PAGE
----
Let’s be clear. I am not a Wine Writer. I am not a Wine Blogger. I am a Wine Drinker. I claim no sophisticated palette, nor ‘nose.’ But, I love wine. I love food. I love clever & curious people. I love beautiful scenery. And, I love to travel. If you too, love these things, this is a perfect way to spend a day or two in Provence.La Madelene Rhone Wine Holidays offer a perfect wine tour. I enjoyed their “Selected Domaines” Tour. This includes an overnight stay at La Madelene, or The Big House. In their words: “La Madelène is a beautiful renovated 12th c. priory located in the foothills of Mt.Ventoux in Provence. Founded by Benedictine monks, the house sits on a sandstone outcrop surrounded by mature trees with views over vines, fruit orchards and mountains. We have 5 bedrooms sleeping up to 11 people.”
We started with drinks on the patio overlooking the pool, followed by a lovely meal of several courses — each paired with the perfect wine. Our hostess, Jude, prepared a wonderful dinner while her husband,Philip, taught us about the Rhone region.Philip gave us a detailed lesson on the region: its history, soil and vineyards.
Fun Fact 1: Below, Philip shows us a round stone known as galets roulés. They are mostly quartzite, remnants from the glaciers and smoothed over by the Rhone River. These stones retain heat and release it at night, hastening ripening. They also help hold moisture in the soil.
We started the morning with a perfect Provencal breakfast of warm croissants, homemade local jams, fruit, cured meats/cheeses and fresh brewed coffee. Then we loaded up in a comfy Mercedes van and headed out. Our first stop was in the hills above Roaix at Domaine Escaravailles, founded by Jean-Louis Ferran in 1953. The wine maker’s daughter, Madeline Ferran, was our lovely and knowledgable host.
Fun Fact 2: “Escaravay” is the local word for beetle. The inhabitants of this village used this nickname to describe the black-robed monks who were the owners of the farm in the 17th century. Next, we drove west to the well-known appellation Chateauneuf du Pape, where we visited one of the largest and oldest wineries in the area — Chateau La Nerthe. This stunning large estate is home to the appellation’s finest Chateau. We enjoyed a private tour of their remarkable cellars which date back to the 16th century. Most Châteauneuf-du-Pape wines are blends dominated by Grenache. Only one of every 16 bottles produced in the region is white wine.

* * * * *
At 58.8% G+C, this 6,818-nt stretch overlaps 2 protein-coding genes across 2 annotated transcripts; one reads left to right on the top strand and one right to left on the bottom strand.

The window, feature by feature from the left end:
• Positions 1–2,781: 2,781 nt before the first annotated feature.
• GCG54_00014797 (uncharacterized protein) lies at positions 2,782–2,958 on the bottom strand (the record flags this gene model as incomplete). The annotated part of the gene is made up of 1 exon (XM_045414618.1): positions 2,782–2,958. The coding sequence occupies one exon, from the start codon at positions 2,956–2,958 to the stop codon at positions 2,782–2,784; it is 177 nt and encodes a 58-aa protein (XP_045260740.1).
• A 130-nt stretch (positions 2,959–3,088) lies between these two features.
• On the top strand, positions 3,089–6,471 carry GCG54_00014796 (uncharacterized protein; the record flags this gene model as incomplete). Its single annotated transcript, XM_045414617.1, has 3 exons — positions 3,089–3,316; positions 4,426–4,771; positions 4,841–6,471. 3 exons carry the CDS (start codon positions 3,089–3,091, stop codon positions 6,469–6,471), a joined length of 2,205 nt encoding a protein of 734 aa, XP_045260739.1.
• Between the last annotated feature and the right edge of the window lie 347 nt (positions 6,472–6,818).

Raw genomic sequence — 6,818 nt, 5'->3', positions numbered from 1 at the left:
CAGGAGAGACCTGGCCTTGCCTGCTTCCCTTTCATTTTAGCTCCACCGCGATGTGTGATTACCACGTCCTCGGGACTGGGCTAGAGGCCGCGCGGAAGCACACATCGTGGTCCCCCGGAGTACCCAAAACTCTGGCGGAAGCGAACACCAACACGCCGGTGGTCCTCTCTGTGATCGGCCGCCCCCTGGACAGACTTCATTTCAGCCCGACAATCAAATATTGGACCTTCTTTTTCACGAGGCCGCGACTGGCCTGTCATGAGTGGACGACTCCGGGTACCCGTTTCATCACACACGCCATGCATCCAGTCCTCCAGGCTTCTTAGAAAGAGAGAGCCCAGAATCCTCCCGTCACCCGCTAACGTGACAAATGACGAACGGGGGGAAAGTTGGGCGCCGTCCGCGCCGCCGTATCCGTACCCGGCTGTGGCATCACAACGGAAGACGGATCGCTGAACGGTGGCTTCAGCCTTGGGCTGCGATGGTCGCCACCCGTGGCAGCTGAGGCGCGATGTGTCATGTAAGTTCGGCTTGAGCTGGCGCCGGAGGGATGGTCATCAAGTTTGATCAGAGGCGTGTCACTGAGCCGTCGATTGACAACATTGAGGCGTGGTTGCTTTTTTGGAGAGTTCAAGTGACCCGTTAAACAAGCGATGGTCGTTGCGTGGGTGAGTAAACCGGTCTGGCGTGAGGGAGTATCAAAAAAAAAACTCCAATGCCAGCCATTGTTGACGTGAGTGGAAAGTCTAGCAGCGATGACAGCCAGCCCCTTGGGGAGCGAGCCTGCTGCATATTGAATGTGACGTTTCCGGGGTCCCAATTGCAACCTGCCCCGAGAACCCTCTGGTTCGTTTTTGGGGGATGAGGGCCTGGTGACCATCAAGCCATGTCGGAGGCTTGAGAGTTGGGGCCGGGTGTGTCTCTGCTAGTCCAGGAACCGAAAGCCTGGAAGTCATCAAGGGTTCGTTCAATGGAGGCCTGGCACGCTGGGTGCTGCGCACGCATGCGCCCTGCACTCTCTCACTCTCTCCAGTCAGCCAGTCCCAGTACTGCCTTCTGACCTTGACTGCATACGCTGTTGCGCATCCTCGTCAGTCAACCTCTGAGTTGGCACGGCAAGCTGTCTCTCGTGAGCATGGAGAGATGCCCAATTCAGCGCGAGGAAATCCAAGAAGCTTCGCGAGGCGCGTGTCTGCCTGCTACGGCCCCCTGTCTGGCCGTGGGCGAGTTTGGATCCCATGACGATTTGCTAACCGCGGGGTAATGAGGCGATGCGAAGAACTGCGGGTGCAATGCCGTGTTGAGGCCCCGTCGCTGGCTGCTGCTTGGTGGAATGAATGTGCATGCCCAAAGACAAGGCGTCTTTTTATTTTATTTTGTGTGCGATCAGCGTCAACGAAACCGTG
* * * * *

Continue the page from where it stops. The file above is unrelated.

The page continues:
Fun Fact 3: They made Thomas Jefferson’s favorite wine and he had it sent to the US in large wooden crates!The following photos illustrate their historic cellars. Apparently, this is the perfect mold. It demonstrates the correct temperature and humidity levels of the cellar. Below you can see the private cellars of many famous chefs, sommeliers and wine collectors. I photographed two but there are hundreds.
Fun Fact 4: Sherry-Lehman is known as the leading wine retailer in NYC with a swanky Park Avenue address. Mr. Aaron’s family opened the store in 1934.
Fun Fact 5: Alain Ducasse is a renowned chef. He is the first chef to ever own restaurants with 3 Michelin Stars (the highest) in three different cities. He is also 1 of 2 chefs to hold a total of 21 Michelin Stars!
Next, time for lunch at Verger des Papes in the village of Chateauneuf du Pape. When the Pope had his residence in Avignon in the 14th century, his ‘summer home’ was in this village (see photo below); apparently the putrid stink in the streets of Avignon was too much for him in the hot months!
After lunch, we visited an artisanal producer: Chateau Mont Thabor. The charming owner Daniel Stehelin works his tiny plot (about 9 acres) on his own. His chateau is a 17th c. building with a rather long and sordid past.
Fun fact 6: Don Pernety, founder of the Illuminés de Avignon, stayed there on his journey to find the Philosopher’s Stone, a legendary substance, capable of turning inexpensive metals into gold! ~ I don’t think he found it… The Chateau then became a post house for carriages on the road between Paris and Marseille. In 1881, the Swiss family Stehelin bought the small estate to develop into a vineyard … as it remains so today.A bit tipsy by this point, we ended our glorious day at Domaine Saint Amant, the highest vineyard site (500 meters in elevation) in the whole of the Rhone Valley. It also produces the most highly regarded Viognier (photo below) in the region and their cru wines regularly win top awards. The Jacques Wallut Family still runs it using traditional small scale cultivation by hand. Owner and wine maker Camille Nosworthy was our host. As we drove away this stunning view greeted us — a perfect end to an incredible day.
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